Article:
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1  The Crusades, Templars & the Holy Grail / the Knights Templar / Re: Knights Templar legends on: May 11, 2010, 03:16:35 pm
Skull and crossbones
A Masonic legend speaks of three Templars searching the site of Jacques de Molay's burning and finding only his skull and femurs. These they took with them and allegedly were used as the impetus to create the first Jolly Roger flag of Piracy, so that they would never forget.[citation needed] This same symbol is used today by the Yale Skull and Bones society.
2  The Crusades, Templars & the Holy Grail / the Knights Templar / Re: Knights Templar legends on: May 11, 2010, 03:15:32 pm
Templar constructions
Many locations claim various links with the Templars with varying degrees of reliability. One commonly-cited speculation has to do with a painting that was in the roof of a Templar building in Templecombe, England. Now on display in St Mary's Church in the village, some people believe that it is a Templar-commissioned image of either Christ or the disembodied head of John the Baptist.[16]
The following is a list of some of the places that have been associated with the Knights Templar, either in fiction or legend, but which have not yet been proven to have a factual association.
Well of Souls in Jerusalem
Oak Island, Nova Scotia (fabled western outpost)[14]
Acadia (modern day Nova Scotia) is a derivative of Arcadia, the mythical utopian and idyllic vision of Renaissance mythology. The Acadian people of Nova Scotia and the Cajun people of Louisiana are rumored to be descendents of former Knights Templar.
Church at Laon in France
Round Church of Lanleff in Brittany, France
The castle of Barberà in Spain
The castle of Ponferrada, a village in León, Spain
Chapel Chwarszczany in Poland
Bannockburn, site of the Battle of Bannockburn in Scotland
Rosslyn Chapel and Orphir Church in Scotland
Royston Cave, under the cross roads formed by the Icknield Way and Ermine Street
Hertford, England the Guardian
Holy Sepulchre in Cambridge, England Round Church
St Sepulchre's in Northampton, England
La chapelle saint-Georges d'Ydes in France
Church of San Jacopo in Campo Corbolini, in Florence Italy
Castle of Almourol, Portugal
Temple Bruer, Lincolnshire
Trinity Church on Wall Street in New York City
3  The Crusades, Templars & the Holy Grail / the Knights Templar / Re: Knights Templar legends on: May 11, 2010, 03:13:49 pm

Revisionist historians and conspiracy theorists claim that the Knights Templar stored secret knowledge, linking them to myriad other subjects: the Rosicrucians, the Cathars, the Priory of Sion, King Arthur and the Knights of the Round Table, the Hermetics, the Ebionites, the Rex Deus, lost relics or gospels of James the Just, Mary Magdalene or Jesus (such as a "Judas Testament"), King Solomon, Moses, and, ultimately, Hiram Abif and the mysteries of ancient Egypt. This, in turn, has contributed to the Knights Templar having several influences on popular culture.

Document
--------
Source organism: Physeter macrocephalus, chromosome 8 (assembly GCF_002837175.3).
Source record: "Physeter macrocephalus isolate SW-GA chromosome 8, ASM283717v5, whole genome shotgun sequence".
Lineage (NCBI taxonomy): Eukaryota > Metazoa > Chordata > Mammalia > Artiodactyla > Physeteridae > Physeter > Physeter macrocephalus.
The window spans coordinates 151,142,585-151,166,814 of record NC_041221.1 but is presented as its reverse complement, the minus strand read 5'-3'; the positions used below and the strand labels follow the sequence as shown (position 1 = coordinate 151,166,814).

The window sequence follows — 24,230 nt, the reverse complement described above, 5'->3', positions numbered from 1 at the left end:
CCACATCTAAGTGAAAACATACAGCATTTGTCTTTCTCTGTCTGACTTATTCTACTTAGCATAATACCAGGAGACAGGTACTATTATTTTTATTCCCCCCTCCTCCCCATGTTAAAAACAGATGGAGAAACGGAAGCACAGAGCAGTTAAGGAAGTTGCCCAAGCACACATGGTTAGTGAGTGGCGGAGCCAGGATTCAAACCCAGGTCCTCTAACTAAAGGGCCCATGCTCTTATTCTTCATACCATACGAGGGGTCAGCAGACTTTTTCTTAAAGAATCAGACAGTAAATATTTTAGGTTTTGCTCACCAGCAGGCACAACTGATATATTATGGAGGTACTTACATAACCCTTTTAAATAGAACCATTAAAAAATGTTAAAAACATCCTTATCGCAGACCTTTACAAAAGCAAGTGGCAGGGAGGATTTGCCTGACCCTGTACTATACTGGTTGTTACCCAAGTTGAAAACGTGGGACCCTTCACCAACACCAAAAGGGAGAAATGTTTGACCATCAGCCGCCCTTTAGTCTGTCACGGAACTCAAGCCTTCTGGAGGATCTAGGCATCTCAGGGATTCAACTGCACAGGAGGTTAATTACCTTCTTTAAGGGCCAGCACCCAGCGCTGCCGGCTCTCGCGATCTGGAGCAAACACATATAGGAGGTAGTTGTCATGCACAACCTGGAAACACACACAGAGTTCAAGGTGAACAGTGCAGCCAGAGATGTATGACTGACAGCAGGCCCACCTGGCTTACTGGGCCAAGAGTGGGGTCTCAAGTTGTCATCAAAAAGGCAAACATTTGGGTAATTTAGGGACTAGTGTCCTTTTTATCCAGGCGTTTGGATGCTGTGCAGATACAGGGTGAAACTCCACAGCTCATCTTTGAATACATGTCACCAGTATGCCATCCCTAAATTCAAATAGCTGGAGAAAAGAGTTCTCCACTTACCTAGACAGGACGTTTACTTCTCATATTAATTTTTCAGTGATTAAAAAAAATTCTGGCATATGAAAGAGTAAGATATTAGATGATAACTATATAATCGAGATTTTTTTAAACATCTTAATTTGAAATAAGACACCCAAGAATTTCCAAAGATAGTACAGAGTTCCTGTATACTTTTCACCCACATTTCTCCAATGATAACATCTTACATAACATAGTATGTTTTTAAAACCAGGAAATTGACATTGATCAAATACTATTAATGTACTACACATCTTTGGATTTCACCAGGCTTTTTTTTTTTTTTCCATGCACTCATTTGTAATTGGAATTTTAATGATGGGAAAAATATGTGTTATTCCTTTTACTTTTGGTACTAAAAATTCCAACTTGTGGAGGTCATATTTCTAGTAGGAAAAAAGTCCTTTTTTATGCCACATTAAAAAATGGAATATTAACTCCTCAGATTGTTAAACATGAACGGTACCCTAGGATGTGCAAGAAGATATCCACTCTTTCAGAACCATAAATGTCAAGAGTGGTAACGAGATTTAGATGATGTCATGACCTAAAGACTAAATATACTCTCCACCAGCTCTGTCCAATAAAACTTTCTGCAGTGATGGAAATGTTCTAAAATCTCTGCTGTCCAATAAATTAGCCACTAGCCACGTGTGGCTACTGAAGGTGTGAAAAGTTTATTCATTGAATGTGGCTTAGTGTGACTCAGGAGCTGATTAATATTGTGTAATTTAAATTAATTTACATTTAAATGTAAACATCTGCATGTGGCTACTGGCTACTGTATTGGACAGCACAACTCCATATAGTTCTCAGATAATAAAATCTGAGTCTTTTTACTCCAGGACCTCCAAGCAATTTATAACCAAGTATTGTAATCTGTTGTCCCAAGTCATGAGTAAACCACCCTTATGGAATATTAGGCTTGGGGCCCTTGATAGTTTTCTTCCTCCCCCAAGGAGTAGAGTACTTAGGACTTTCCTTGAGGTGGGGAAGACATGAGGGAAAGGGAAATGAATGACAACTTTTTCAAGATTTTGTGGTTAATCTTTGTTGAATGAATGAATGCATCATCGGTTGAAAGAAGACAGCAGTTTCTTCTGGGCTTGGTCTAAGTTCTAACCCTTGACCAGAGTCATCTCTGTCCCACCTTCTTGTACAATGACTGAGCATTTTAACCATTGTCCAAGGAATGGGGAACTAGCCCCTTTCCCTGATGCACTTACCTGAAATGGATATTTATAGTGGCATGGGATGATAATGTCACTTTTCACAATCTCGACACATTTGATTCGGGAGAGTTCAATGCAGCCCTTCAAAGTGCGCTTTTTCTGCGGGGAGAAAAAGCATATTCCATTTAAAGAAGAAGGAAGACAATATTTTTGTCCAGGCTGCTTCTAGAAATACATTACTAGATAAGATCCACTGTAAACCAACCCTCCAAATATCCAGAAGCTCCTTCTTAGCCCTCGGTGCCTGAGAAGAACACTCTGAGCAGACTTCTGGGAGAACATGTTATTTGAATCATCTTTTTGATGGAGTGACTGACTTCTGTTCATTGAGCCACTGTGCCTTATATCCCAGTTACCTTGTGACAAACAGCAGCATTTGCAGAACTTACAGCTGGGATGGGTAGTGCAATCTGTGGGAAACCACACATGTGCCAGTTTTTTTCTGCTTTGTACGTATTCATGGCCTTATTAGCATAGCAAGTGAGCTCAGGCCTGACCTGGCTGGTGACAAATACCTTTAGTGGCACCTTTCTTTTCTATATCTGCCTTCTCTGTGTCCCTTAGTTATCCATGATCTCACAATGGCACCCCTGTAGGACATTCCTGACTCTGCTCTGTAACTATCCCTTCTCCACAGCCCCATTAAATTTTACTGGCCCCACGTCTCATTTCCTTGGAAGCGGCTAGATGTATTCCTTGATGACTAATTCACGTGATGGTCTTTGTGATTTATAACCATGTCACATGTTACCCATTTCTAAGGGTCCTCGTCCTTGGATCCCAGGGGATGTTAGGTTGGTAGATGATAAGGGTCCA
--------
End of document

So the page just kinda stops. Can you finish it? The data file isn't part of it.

4  The Crusades, Templars & the Holy Grail / the Knights Templar / Re: Knights Templar legends on: May 11, 2010, 03:13:17 pm
Discoverers of the New World
Though the Knights Templar were officially disbanded in the early 1300s, some believe that the Templars, who are claimed to have possessed a sizable fleet of ships (though there is no trace of their existence in any historical record), may have fled to the New World by following old Viking routes, making one of the pre-Columbian voyages to America.[14] In Portugal, the Knights Templar did not disband, but simply changed their name to Knights of Christ. In 1492, this group is alleged to have provided the navigators for Christopher Columbus' journey, and the Order's cross was featured prominently on the sails of his ships, however there is no actual evidence to support this.
[edit] Legendary associations with other Orders
/wiki/File:Regaleira.JPG /wiki/File:Regaleira.JPG
/wiki/File:Regaleira.JPG /wiki/File:Regaleira.JPG'Well of Initiation': architecture based in Templar, Rosicrucian and Masonic symbolism at the "Quinta da Regaleira" (1892-1910), Sintra, Portugal.
Further speculation revolves around the Templar's association with other Orders. This matter is additionally confused because some Orders, such as the Freemasons, started adopting Templar symbols and traditions in the 1700s. (See: Knights Templar (Freemasonry)) Another modern (but much smaller) order that claims Templar ancestry is the Sovereign Military Order of the Temple of Jerusalem.
5  The Crusades, Templars & the Holy Grail / the Knights Templar / Re: Knights Templar legends on: May 11, 2010, 03:12:44 pm
Knights Templar in Scotland
Main article: Knights Templar in Scotland
During the late 13th, early 14th century, England, under King Edward I, was at war with Scotland. In 1314 his son, Edward II, engaged the Scots at the Battle of Bannockburn. According to Victorian legend, the Scots won the battle largely due to the intervention of the Knights Templar on the side of their King Robert the Bruce.[14] In reality, none of the contemporary or near contemporary accounts of the battle at Bannockburn mention the Knights Templar at all, and the excommunicated King Robert the Bruce had very good reason to have nothing to do with the Templars, since he was desperate to keep on the right side of the Pope and of the King of France. It is also worth noting that two members of the Knights Templar had fought for Edward I at the battle of Falkirk in 1297. Militarily he managed very well without them from 1307-1314 and from 1314-1328 and the story could only be seen as a sop to English pride - the 'real' reason for their loss isn't because they were fighting against the Scots but against an elite force of knights. This legend is the basis for degrees in the invitational Masonic Order known as the Royal Order of Scotland.[15]